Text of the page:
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Scientists & Staff

John campbell

John Campbell

Research Ecologist
Center for Research on Ecosystem Change
271 Mast Road
Durham, New Hampshire 03824
Phone: 603-868-7643

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Current Research

My research focuses on biogeochemical cycling with an emphasis on linkages between terrestrial and aquatic ecosystems. My past work has primarily involved cycles of nitrogen and carbon, but also includes the cycles of other elements. The research has been conducted at multiple spatial scales ranging from plot studies to global syntheses. Current activities include examining how disturbances, such as climate change, affect nutrient cycling in forest ecosystems.

Research Interests

Future research will include modeling biogeochemical responses to climate change in northeastern North America. I am also interested in how soil frost affects biogeochemical cycling and stream water nitrogen in particular. Lastly, I am planning to use isotopes of water to refine the water budget at the Hubbard Brook Experimental Forest, which will provide a better understanding of hydrological processes at the site.

Why This Research is Important

Forests provide a number of ecosystem functions and services, and it is critical to identify the effects of human accelerated environmental change on these valued resources. The overall goal of my research is to provide a more comprehensive understanding of the ecological consequences of human disturbance in the northeastern U.S. that will be used make more informed environmental policy decisions.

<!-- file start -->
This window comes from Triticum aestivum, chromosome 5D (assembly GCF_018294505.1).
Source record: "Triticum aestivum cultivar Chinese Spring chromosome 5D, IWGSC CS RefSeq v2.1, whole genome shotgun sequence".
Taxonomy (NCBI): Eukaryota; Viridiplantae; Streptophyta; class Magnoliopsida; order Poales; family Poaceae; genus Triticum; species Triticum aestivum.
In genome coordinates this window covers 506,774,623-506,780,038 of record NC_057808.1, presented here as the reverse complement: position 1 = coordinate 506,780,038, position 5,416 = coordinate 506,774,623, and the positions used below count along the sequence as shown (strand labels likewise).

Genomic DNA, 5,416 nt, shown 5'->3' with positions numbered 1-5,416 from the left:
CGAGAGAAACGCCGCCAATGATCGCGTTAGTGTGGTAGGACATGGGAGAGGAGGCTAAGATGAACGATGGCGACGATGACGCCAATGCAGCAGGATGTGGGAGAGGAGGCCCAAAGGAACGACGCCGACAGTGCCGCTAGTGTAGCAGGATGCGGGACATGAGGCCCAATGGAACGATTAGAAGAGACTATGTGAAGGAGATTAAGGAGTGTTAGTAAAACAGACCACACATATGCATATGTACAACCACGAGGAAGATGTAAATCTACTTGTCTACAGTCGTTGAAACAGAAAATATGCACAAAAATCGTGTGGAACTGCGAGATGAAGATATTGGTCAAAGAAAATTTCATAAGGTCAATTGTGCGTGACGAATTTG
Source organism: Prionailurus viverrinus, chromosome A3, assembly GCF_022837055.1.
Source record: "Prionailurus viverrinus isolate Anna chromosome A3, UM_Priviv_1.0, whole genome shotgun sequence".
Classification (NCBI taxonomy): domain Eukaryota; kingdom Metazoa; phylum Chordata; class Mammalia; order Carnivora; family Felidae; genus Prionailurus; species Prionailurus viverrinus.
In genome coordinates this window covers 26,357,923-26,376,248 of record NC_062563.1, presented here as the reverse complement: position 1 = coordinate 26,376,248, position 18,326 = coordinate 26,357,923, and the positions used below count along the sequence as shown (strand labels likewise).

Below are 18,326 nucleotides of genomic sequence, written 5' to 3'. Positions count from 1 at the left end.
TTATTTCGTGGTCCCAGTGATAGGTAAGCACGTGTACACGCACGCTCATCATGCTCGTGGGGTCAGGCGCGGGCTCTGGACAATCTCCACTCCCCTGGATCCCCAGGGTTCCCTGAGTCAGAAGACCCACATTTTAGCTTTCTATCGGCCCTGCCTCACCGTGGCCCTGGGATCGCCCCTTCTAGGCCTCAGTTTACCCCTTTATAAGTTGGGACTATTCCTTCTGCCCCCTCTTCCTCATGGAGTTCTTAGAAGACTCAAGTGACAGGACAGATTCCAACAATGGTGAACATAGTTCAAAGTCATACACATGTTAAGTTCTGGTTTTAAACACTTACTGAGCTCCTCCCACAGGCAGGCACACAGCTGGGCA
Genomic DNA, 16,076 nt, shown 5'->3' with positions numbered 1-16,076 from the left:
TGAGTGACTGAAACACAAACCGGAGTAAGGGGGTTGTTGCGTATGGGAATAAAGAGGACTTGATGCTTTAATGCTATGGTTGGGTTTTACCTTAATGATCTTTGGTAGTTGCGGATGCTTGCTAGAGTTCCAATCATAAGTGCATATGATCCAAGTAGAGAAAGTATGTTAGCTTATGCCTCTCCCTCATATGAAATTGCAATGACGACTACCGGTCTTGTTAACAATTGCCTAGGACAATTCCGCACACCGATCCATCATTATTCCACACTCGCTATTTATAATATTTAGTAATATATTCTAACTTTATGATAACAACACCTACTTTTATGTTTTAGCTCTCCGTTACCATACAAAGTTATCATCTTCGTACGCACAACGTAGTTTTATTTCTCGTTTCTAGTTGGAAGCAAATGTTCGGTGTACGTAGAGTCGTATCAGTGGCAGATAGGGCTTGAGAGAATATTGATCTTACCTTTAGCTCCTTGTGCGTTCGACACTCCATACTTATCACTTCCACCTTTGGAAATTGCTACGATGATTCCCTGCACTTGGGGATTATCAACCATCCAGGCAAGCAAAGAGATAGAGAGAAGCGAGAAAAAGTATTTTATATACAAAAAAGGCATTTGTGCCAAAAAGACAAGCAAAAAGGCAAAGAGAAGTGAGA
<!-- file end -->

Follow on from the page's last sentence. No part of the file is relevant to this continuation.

• State University of New York - College of Environmental Science and Forestry, Syracuse, NY, Ph.D. , 2006
  • University of New Hampshire, M.S. Department of Natural Resources, Durham, NH, 1995
  • University of New Hampshire, B.S. Department of Natural Resources, Durham, NH, 1989

Professional Organizations

  • American Geophysical Union
  • Ecological Society of America
  • Soil Science Society of America

Featured Publications & Products

Publications & Products

National Research Highlights

Climate Change Effects on Streamflow (2010)
In the northeastern United States, it is unclear how climate change may affect the surface water supply, which is critically important in this densely populated region. NRS scientist John Campbell and collaborators have been evaluating the impact of climate change on streamflow at small gauged watersheds at the Hubbard Brook Experimental Forest in New Hampshire.

Last updated on : 27-Sep-2016